Mysterious Noise in House
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Mysterious Noise in House

  • angry woman closes ears with fingers, home interior
  • Transcript

    LESLIE: Alright. Now we’ve Diane in Massachusetts on the line with a noise question. What’s going on at your money pit?

    DIANE: I sided my house 12 years ago and I had blown-in insulation put in 3 years ago. And the house is noisy. I can hear a humming. It’s annoying. It’s a buzzing. I don’t know why, after doing all of this surrounding the house and trying to keep it warm, I would hear a humming, a resonance in the house.

    TOM: Well, I’ll tell you what: there’s got to be a reason for this and it’s going to take some real detective work to figure it out. I’ll give you an example from my own home. You know, I recently put in spray-foam insulation and sealed up my attic and it’s never been warmer in the house as a result of it. But in one part of the house, it still was technically a conditioned attic. So by code, we were required to leave some vents in that attic. Now, it ended up that it was so tight in that attic space, even with the vent, that whenever the wind blew, we’d get this really weird, almost like haunting sound.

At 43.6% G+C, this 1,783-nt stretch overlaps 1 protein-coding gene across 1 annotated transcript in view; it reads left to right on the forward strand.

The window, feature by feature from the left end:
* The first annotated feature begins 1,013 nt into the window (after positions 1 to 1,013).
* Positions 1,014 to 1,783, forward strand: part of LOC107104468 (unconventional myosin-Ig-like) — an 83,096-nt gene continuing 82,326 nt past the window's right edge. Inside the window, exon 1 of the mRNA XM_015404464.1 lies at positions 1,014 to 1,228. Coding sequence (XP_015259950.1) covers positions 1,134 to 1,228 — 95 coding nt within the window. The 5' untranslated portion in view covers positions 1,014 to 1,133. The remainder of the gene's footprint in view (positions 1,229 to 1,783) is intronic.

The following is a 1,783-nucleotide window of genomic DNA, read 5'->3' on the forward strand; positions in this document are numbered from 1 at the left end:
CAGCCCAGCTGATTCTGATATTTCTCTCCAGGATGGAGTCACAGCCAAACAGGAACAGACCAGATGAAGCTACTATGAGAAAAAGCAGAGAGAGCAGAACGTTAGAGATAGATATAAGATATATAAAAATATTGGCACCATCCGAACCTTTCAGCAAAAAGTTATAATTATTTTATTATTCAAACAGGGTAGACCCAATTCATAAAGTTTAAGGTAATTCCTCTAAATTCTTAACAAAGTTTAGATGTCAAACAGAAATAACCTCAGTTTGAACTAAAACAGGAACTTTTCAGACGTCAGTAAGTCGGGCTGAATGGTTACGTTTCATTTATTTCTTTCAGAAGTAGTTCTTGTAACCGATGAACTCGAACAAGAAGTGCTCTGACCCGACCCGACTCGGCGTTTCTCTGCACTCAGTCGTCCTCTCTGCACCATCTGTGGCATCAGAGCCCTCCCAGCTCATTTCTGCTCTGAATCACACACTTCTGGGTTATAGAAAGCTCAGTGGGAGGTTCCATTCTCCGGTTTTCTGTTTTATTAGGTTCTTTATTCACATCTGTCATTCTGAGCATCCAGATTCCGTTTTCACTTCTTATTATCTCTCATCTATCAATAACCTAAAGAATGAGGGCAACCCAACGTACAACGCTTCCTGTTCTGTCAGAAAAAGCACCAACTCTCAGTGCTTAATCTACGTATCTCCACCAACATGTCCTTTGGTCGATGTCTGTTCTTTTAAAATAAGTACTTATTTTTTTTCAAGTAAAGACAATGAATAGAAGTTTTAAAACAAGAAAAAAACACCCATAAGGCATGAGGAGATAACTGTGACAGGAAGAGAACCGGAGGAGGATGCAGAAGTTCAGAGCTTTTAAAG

You know when you were a kid and you would – took an old bottle and you blew across the top of it and it made a big, deep sound with it?

    DIANE: Yeah.

    TOM: Like a big jug? Well, that’s what it sounds like when the air blows across this vent. And it makes a really weird sort of vibrating sound in that part of the house. Until I figured it out, I was really scratching my head. So there’s always a reason for this. In our case, it was a vent. In your case, it could be plumbing. Very often, we get noises in homes that are sourced from plumbing. Sometimes when you run hot or cold water, pipes will expand or contract and cause sort of like a creaking sound that will vibrate through the entire length of the pipe and amplify itself, as a result. It could be electrical. If there’s outlets or panel boxes in those parts of the house, they definitely should be inspected to make sure that nothing is disintegrating inside that electrical area.

    There’s nothing about adding blown-in insulation that will cause a noise, so the source must be somewhere else that you’re going to have to dig into a bit more, Diane, before you’ll know what to do about it. But I would trust your instincts. If you’re hearing it, it definitely exists. Sometimes, people think they’re going nuts. But I’ve got to tell you, there’s a reason for that but it’s definitely going to take some detective work to get to the bottom of it.

    DIANE: OK. You coming over?

    TOM: Alright. Well, you put on the coffee and next time I’m up in Massachusetts, we’ll stop by.

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